¶112 In a further attempt to distinguish the present case from J.L., the majority points out that in J.L. there was no audio recording of the anonymous call, while in the present case a recording was made of the call. But the recording of the 9-1-1 conversation does nothing to establish the reliability of the caller. Majority op. at ¶37. The recording merely supports the officers' testimony that the call actually occurred and eliminates any speculation that the anonymous tip was fabricated by the police.
¶113 Again attempting to distinguish J.L., the majority relies upon the fact that the anonymous call was placed over the 9-1-1 system. It is argued that Milwaukee may have developed a "sophisticated emergency phone system" that contains an "automatic location identification and automatic number identification." According to the majority, the caller exposed herself to risk of prosecution for making a false report because the 9-1-1 system may assist the police in tracing the anonymous caller. This is total speculation. The majority concedes, as it must, that there is nothing in the record to support the conclusion that Milwaukee actually had in place such a system at the time the call in this case occurred. Majority op. at ¶38. Instead, it relies upon the fragile inference that because the operator said "um hmm" after the caller volunteered her address that the caller's address was in fact automatically identified in the 9-1-1 system. Majority op. at n. 14. This analysis illustrates the lengths the majority must stretch to find anything in the record that would support a contention that Milwaukee had an operating "sophisticated emergency phone system" at the time the events in this case took place; it is simply unpersuasive.
¶114 In Williams I the argument was also made that a tip over the 9-1-1 system has a higher degree of reliability. Professor LaFave, commenting upon this court's decision in Williams I, pointed out that there is no reason to conclude that the caller was aware she had put her identity at risk.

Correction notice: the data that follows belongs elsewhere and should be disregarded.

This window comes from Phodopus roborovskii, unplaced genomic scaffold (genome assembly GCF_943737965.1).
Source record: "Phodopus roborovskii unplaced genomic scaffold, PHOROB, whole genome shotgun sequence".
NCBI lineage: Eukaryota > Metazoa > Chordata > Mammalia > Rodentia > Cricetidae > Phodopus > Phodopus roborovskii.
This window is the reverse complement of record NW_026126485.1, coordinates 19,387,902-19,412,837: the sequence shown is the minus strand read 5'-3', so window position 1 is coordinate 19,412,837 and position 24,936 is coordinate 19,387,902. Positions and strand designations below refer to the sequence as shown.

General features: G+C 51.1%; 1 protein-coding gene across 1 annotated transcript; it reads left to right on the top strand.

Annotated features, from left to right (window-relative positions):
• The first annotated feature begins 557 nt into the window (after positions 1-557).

[I]t seems that the Williams concurrence ends one step short; it stresses that the police were aware of these characteristics of their 911 system, but surely that in and of itself is unimportant, for if the Williams caller deserves to be viewed as not anonymous and thus more reliable than the White informant, then surely the question is the informer's perception that his or her identity could easily be determined by the police and that false information might lead to criminal prosecution. And thus the ultimate question, at best alluded to only indirectly in Williams, is whether in the locale in question there exists such widespread public awareness of the characteristics of the 911 system and of criminal sanctions for false information that it is permissible for the police to presume that each 911 caller possesses such information.
4 Wayne R. LaFave, Search and Seizure §9.4(h) (Supp. 2001) (footnotes omitted).
¶115 In short, the majority's assertion that the caller is reliable because she put her identity at risk is incorrect because there is no reason to believe that she knowingly did so. And on that point, it is more reasonable to assume that the caller was unaware that her identity would possibly be at risk, for she began the conversation by stating that she did not "want to get involved." It is essential to keep in mind that our analysis here is whether or not the officers had reasonable suspicion to conduct a Terry stop, and not simply whether or not the police should investigate anonymous calls reporting ongoing criminal activity. Because the caller did not knowingly or intentionally risk her anonymity, her assertion of criminal activity is less reliable and the officers were accordingly required to obtain more information to establish reasonable suspicion.